The nature of our existence
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Mar 28, 2012  |  Vote 0    0

The nature of our existence

Stratford Gazette

Re: Secular governments don’t exist, letter to the editor, March 22

I’m not going to debate the context of Matthew 6:5 with Mr. Joslin, because I’ve reread that passage, and it still reads the same; however, I will contest his assertion that secular nations have lower civil liberties than theocracies.

According to NationMaster.com, Canada and Sweden are tied for first place when it comes to civil and political liberties. Of course, I’m counting Canada as a (largely) secular nation.

Secondly, I wonder why Mr. Joslin brings up Sweden’s tax rate; 65 per cent seems fairly high when compared to our 31.15 per cent (for those making $40,727-$64,881) but you have to realize that 65 per cent covers a lot, such as completely universal health care (not unlike Canada), free post secondary education, etc. Sounds like a country I’d like to live in.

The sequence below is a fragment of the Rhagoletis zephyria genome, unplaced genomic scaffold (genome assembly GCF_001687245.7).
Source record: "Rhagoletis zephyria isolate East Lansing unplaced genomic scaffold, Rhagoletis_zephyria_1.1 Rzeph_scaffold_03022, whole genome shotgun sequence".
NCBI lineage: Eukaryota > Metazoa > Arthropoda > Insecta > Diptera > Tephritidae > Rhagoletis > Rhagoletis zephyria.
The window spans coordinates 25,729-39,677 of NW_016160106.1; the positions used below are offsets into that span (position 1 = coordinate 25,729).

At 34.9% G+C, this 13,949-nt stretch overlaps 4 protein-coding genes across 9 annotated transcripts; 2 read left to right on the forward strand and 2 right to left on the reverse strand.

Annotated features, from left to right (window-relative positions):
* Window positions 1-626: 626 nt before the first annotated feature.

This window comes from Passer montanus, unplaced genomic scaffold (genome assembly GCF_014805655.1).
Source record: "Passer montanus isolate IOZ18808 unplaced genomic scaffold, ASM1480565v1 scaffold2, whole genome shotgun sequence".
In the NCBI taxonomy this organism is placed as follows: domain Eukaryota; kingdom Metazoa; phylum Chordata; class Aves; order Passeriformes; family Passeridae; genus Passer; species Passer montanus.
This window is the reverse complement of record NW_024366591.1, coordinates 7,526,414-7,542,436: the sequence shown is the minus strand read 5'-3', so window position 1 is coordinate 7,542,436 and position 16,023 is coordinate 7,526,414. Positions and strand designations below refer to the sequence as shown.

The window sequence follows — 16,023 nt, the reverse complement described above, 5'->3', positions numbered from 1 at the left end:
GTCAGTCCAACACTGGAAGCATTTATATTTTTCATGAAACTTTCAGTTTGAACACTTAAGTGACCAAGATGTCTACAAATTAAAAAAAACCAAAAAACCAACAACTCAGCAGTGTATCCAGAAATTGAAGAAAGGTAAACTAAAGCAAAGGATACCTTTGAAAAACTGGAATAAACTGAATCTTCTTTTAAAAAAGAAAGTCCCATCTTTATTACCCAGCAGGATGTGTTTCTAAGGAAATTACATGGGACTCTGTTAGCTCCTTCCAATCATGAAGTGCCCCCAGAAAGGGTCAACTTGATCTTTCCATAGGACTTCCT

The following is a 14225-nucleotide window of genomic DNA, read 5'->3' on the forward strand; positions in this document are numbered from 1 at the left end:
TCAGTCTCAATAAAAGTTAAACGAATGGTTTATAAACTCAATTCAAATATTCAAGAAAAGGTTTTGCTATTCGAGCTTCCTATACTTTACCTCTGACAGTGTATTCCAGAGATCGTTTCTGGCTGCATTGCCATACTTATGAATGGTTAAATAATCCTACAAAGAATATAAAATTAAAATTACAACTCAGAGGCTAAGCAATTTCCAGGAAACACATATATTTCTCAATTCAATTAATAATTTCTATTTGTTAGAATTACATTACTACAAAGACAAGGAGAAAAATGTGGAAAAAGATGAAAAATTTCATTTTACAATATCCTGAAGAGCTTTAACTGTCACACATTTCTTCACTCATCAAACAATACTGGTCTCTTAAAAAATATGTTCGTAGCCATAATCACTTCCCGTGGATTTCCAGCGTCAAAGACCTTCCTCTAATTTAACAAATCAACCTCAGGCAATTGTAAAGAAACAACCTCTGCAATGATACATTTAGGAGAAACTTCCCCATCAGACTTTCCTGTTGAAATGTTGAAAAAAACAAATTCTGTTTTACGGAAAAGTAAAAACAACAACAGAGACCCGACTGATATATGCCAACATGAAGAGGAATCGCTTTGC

Thirdly,  Mr. Joslin claims that the atheist worldview lacks reason to do science. I would argue that you’re projecting, dear sir. Atheists, for the most part, are very interested in the sciences, especially those which explain the nature of our existence (specifically biology, astronomy, physics), because we don’t wish to settle for the theist view that “goddoneit.”

Furthermore, you claim that secular governments are responsible for the greatest atrocities of the 20th and 21st centuries. This begs the question, do you classify Nazi Germany a secular government? If so, you do realize the Hitler was a devout Catholic who not only didn’t renounce his faith, he installed Catholicism as the “state religion.”

I won’t dive into atrocities such as the Spanish inquisition, Salem witch hunts and the continued oppression of women, gays, and people of other faiths by believers of dogmatic hogwash, such as Christianity.

As for atrocities committed by atheists like Stalin, Mao, Pol Pot, Kim Jong-il, and others like them, the men may have been atheists, but they were worshiped like gods.   

And finally, I find it funny how you mention the jungle; because we evolved our sense of morality in the jungle. One only needs to look at our closest cousins (primates) to figure out where our sense of morality comes from.   

John Scheerer

Stratford

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